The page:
NSBA Calls for a Unified Approach to State Data Privacy Laws


NSBA Calls for a Unified Approach to State Data Privacy Laws

In recent years, data privacy has become a prominent concern for businesses, consumers, entrepreneurs and policy makers. This heightened attention stems from the implementation of comprehensive data privacy laws in the European Union and the subsequent actions taken by various US states.

After the European Union’s General Data Protection Regulation (GDPR) introduced substantial reforms, numerous states in the United States followed suit. With no clear set of data privacy directives at a federal level, various states have taken action by proposing, enacting, and enforcing their own comprehensive privacy laws. These laws can vary significantly and potentially create conflicts between different jurisdictions.

But as the National Small Business Association (NSBA) notes, “digital information flow doesn’t stop at state lines.”

Effect of disparate data privacy laws on small businesses

Businesses in the US are now confronted with a fragmented landscape of data privacy regulations. The task of navigating these diverse rules can be formidable for any business, but especially for small businesses and solo entrepreneurs.

As an example, Florida is currently considering Senate Bill 262, a bill that could potentially prohibit specific forms of targeted advertising. This will undoubtedly impact tech giants like Meta and Google. However, the true repercussions will be felt not only by users of these platforms but also by smaller online publishers that rely heavily on advertising revenue. Countless small businesses that depend on these advertising networks to connect with potential customers will be significantly affected.

Additionally, Big Tech has the financial resources to bear the burden of compliance costs and withstand any marginal loss in ad revenue that could result from the implementation of Senate Bill 262. In contrast, the bill presents a significant hurdle for small businesses, particularly those with limited financial resources to invest in costly software or engage public relations firms to efficiently manage and target potential customers.

Taking small businesses into consideration when creating data privacy laws

Policymakers should give careful attention to small- and medium-sized businesses as they develop privacy rules. These businesses face the challenge of operating within the same legal and regulatory framework as larger companies but often without the same level of resources. However, much of the ongoing conversation tends to center around the practices of large enterprises, overshadowing the unique needs and perspectives of small businesses.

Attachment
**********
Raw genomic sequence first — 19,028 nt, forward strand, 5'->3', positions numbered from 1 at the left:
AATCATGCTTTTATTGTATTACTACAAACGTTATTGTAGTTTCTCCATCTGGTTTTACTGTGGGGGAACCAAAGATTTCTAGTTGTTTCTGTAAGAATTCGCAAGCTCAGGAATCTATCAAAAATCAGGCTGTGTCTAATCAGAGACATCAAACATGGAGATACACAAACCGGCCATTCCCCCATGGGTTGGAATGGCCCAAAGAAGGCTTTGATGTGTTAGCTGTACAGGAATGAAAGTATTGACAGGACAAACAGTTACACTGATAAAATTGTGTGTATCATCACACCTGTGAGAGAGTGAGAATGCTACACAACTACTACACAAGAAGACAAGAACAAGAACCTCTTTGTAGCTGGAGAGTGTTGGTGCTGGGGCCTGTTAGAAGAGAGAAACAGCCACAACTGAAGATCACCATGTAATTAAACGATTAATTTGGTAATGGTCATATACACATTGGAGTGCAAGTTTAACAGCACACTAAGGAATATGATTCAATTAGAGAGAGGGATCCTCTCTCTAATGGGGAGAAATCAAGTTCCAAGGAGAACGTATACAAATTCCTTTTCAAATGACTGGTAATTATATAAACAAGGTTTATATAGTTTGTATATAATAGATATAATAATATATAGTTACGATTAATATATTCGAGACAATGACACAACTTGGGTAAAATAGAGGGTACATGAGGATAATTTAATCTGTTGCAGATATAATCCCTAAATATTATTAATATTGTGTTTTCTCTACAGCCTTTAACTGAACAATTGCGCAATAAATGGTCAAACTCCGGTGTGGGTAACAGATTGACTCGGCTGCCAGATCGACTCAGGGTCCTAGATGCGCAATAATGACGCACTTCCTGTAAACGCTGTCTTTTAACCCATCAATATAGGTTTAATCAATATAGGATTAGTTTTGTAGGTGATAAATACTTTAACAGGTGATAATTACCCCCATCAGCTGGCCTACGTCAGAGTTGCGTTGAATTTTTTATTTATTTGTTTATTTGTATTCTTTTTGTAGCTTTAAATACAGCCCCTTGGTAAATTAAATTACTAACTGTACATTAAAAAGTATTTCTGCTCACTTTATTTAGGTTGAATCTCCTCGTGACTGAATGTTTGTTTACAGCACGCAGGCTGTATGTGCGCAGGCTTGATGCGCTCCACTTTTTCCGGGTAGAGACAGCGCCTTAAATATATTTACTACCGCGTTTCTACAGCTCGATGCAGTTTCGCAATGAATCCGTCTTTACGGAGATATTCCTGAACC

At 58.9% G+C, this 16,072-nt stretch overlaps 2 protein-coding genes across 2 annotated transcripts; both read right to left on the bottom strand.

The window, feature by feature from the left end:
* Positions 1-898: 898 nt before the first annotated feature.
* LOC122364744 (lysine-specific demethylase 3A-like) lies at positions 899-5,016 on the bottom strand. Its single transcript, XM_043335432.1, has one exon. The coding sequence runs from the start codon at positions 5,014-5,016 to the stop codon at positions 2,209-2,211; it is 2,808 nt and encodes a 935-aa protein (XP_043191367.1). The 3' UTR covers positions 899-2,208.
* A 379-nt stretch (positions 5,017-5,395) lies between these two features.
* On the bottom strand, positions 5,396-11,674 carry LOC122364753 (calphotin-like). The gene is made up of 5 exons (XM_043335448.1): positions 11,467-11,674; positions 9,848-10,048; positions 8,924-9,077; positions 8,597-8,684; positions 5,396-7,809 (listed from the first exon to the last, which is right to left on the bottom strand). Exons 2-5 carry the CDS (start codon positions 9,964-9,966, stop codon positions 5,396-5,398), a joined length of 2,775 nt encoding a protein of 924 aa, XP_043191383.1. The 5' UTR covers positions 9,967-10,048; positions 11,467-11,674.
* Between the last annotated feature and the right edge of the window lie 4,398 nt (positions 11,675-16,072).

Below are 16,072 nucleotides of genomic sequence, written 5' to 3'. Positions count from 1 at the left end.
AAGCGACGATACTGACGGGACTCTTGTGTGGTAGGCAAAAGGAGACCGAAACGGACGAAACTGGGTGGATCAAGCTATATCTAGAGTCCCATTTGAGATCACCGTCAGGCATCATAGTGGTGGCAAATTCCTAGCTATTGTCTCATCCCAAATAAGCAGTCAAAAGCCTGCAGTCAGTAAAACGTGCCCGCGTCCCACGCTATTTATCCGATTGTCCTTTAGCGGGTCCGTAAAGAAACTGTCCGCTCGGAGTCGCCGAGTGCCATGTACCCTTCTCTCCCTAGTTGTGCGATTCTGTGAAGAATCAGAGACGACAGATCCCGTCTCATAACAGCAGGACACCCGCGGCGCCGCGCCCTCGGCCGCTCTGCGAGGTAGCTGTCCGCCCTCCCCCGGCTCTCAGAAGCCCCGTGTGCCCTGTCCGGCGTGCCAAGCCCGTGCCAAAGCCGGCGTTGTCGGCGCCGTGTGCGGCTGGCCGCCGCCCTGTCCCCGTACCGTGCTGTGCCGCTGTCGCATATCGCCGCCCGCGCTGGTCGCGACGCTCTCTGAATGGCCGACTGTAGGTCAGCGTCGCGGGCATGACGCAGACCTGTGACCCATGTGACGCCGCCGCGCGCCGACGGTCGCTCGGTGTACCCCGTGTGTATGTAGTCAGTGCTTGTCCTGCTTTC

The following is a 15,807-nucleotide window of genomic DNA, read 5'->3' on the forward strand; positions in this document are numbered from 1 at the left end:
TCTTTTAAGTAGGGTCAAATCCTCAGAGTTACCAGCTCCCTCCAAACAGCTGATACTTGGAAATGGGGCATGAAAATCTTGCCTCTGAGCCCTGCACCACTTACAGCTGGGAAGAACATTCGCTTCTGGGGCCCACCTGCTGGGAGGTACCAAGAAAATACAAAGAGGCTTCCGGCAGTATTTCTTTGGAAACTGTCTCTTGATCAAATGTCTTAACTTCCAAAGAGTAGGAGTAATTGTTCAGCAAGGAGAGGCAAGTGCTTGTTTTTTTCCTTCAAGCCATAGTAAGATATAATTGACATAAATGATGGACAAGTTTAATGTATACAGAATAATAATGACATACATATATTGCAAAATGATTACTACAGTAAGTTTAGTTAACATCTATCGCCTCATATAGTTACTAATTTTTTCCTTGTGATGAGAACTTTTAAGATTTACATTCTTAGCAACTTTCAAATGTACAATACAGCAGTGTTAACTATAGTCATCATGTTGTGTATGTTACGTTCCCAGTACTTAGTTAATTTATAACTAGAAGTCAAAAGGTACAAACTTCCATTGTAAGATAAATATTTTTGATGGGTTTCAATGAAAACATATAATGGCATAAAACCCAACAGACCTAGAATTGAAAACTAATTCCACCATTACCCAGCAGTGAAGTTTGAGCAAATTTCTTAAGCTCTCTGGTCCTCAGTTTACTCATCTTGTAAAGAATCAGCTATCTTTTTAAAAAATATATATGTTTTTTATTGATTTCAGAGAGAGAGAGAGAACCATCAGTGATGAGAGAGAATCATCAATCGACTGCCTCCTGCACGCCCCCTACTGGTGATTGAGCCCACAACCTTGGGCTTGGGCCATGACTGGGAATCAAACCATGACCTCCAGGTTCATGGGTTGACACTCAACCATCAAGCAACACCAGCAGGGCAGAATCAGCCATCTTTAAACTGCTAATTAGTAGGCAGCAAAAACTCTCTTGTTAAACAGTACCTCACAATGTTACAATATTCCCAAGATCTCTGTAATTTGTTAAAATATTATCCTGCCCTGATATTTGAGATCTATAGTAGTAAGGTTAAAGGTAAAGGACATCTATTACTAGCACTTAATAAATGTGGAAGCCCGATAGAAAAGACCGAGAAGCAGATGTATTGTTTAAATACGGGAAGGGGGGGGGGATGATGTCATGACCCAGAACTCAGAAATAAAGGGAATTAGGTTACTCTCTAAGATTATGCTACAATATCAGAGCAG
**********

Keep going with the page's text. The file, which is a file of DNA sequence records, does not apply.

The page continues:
Compared with larger companies that benefit from access to IT experts and major law firms, small businesses encounter various challenges in managing resources, including access to IT and legal support. As a result, they face a greater risk of unintentionally violating data privacy rules. Additionally, these regulations can impede existing business relationships and create obstacles in attracting new customers, posing additional difficulties for small businesses.

The need for a unified approach

According to a report by the nonprofit organization Engine, it costs individual businesses between $100,000 to $300,000 to set up the data privacy infrastructure needed to comply with the current patchwork of privacy laws. The report also reveals that it can cost between $15,000 and $60,000 for each additional state added to the patchwork.

In addition, the Engine survey reports that 90% of startups consider digital advertising to be an affordable avenue for growing their businesses. Meanwhile, 86% consider it essential for their growth and survival.

While data privacy should never be relegated to the back burner, poorly devised attempts to secure the flow of information online can inadvertently impede the capacity of small businesses to connect with customers and hinder their potential for growth.

What businesses and consumers need is a clear set of data privacy guidelines that target abusive practices but provide a reasonable level of flexibility. The NSBA continues to champion a unified federal approach and advocates against the current patchwork of regulations across the United States. A cohesive approach would ensure clarity, consistency, and effectiveness in supporting small businesses, enabling them to thrive in a more conducive regulatory environment.

20four7VA President and CEO Catherine vanVonno became a member of the NSBA Leadership Council in 2022.


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